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University of Regina's Kirstin Kuka

Kirstin Kuka has seen both sides of mental health services in the province. The 22-year-old was diagnosed with depression and anxiety at 19. Since then she’s noticed flaws in the system.


Now the province is trying to develop a 10-year plan to fix these shortfalls.


“It got to the point that it got so bad that I had to wait to see a counsellor, I had to wait to see a psychologist and I just wound up in the emergency room,” said Kuka, a fifth-year human justice student at the University of Regina. “I eventually got to the point where I needed help and I needed it now.”


Her story isn’t the first in Saskatchewan. David Nelson with the Saskatchewan Mental Health Association says people often wait months to get mental health services across the province.


This is one of the reasons the Saskatchewan Mental Health and Addictions Commission began a study of mental health services in the province. The commission will present its findings and recommendations to the government later this fall.


“Mental health and addiction issues have a significant impact on families, communities, the health care sector, social programs, and it also has economic consequences,” said Judy Orthner, spokesperson for the action plan. She estimates one in every five Canadians is affected by mental health or addictions issues each year.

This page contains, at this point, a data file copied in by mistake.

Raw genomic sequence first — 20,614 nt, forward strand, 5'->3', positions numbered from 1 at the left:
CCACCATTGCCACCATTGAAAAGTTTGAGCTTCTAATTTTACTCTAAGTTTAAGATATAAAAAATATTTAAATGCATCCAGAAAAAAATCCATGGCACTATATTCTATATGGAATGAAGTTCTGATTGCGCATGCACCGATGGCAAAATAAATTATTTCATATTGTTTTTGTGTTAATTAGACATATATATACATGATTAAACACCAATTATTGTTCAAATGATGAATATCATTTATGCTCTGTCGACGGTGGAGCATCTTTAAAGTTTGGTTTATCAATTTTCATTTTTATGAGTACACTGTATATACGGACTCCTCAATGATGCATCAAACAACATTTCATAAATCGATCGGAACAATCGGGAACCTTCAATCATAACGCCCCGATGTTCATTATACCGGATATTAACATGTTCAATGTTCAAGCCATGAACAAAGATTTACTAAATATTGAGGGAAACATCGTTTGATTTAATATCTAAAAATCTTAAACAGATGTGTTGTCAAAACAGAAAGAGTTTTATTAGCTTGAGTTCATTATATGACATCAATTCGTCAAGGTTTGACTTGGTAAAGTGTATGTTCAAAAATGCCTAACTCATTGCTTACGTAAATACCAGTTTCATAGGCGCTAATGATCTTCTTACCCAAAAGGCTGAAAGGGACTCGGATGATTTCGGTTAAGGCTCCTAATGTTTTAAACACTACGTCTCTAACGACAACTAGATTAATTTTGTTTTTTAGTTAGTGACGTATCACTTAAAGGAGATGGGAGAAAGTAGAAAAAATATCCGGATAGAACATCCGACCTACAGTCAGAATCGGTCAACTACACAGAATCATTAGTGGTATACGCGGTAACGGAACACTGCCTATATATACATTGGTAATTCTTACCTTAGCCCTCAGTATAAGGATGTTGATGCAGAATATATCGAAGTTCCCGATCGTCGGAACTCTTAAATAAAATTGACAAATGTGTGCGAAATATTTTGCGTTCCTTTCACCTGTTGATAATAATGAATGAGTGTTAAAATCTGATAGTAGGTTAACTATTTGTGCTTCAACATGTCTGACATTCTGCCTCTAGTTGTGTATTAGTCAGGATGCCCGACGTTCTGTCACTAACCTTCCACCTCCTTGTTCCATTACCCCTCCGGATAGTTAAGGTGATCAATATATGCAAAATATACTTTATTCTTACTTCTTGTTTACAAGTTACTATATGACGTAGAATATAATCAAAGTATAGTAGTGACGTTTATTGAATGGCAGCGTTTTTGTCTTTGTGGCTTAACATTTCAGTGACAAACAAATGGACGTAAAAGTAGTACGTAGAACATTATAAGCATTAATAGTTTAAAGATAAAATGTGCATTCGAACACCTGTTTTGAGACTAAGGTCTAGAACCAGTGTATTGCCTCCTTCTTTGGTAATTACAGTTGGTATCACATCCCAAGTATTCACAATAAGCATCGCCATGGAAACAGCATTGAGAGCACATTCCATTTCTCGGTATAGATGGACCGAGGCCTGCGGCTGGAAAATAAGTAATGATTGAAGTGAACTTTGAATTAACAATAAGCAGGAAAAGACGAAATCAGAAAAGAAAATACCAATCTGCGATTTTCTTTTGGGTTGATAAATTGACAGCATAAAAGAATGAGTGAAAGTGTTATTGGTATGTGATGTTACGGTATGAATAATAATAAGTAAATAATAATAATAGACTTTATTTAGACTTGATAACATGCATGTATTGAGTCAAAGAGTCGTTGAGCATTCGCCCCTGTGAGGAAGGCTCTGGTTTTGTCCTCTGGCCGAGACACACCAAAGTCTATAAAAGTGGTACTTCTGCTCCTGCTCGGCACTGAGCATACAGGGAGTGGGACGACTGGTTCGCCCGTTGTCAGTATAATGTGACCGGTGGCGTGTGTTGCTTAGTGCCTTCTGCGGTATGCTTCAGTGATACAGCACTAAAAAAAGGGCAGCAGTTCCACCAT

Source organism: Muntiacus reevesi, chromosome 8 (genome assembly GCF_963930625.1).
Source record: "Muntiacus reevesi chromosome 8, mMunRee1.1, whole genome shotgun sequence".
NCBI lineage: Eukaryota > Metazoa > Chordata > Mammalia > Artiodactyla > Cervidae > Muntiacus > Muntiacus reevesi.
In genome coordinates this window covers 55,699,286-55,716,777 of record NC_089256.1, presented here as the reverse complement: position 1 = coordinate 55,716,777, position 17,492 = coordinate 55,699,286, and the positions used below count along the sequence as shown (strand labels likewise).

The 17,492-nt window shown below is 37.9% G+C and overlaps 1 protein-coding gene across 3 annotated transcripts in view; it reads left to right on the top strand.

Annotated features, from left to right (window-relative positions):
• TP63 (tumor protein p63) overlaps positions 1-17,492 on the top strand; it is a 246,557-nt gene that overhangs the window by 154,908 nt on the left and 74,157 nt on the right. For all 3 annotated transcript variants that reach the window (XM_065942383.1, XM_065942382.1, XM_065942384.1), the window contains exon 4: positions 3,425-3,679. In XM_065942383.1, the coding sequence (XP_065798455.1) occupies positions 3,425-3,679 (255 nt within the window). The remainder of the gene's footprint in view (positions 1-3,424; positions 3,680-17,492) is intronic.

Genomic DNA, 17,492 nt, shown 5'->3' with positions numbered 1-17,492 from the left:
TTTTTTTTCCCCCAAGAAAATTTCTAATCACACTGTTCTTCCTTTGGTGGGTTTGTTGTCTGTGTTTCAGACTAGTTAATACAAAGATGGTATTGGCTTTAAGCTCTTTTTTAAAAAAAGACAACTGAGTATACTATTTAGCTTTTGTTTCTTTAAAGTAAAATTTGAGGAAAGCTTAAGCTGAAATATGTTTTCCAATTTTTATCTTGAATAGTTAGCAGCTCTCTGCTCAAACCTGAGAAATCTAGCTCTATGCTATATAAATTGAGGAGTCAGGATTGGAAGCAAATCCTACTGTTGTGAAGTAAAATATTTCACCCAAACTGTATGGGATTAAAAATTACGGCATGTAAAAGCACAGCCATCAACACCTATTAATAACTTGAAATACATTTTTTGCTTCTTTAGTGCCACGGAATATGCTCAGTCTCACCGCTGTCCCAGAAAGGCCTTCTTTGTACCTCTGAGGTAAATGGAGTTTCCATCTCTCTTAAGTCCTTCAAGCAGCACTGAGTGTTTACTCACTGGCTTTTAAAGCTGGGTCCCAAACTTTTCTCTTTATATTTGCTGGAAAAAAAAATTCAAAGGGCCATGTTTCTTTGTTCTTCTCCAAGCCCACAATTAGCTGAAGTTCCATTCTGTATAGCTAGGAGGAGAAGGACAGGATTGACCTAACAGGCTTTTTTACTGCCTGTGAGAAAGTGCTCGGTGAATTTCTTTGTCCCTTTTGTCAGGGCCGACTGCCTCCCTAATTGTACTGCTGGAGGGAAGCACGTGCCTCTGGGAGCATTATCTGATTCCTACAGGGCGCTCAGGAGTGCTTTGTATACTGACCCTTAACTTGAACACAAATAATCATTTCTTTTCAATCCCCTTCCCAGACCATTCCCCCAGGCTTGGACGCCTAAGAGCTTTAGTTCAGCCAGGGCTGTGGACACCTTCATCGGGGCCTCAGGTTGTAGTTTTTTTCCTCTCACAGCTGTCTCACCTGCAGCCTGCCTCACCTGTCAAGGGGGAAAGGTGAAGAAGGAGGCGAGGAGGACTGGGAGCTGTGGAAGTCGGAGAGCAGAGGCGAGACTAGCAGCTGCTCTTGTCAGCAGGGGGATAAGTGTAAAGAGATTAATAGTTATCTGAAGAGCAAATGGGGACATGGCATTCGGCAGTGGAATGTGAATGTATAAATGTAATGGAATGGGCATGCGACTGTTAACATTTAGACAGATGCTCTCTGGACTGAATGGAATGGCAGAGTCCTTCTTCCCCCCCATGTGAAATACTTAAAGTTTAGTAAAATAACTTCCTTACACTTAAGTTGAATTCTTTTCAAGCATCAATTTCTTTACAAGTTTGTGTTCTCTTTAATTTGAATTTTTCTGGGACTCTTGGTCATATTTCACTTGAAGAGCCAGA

“The Ontario government suggested that every dollar spent in mental health and addiction treatments saves $7 in further health costs and $30 in lost productivity,” she said. “Any type of health or addictions issue is very costly in terms of the emotional costs and in terms of productivity and health services.”


The commission is headed by psychologist Fern Stockdale Winder out of Saskatoon. Stockdale Winder was unavailable for comment, but Orthner said her study focused on talking with those directly affected by mental health issues.


“The most important thing is any recommendations she’s making are from what she’s heard from families and services. It was about listening to the voices of those who have experience in the system,” Orthner said. Stockdale Winder also met with 150 stakeholders, including everything from community groups to provincial associations in the field.


Nelson said it’s a relief to see the province looking into an issue that has been a problem for five decades.


“We only put five per cent of our health budget in this province towards mental health. The average across Canada is seven and the recommendation from those in the know is that it should be about nine per cent,” he said. “So we’re really only putting in half of what we should be.”


In Regina it can take months to see a psychiatrist, and even longer in rural areas. Nelson said this lack of service has bled into an institutional pitfall for those requiring help.


“You need to have been hospitalized twice in the last three years to be able to get on-going case management services. That’s the absolute opposite of what you should be doing,” he said.


“The equivalent we always say is, if you went to the emergency room and said, ‘Jeeze, I’ve got chest pains’ and I said, ‘Well have you had two heart attacks in the last three years? Otherwise we can’t help you.' People would think they were nuts, except that’s kind of what we’ve built right into our system.”


Kuka said she’s seen people she works with wait up to six months to see a counsellor, something that often leads to worsened symptoms.


“I would like to see them get more proactive on the frontline, get more counselling and more resources,” she said. “This is a step in the right direction, but they’ve got a long way to go.”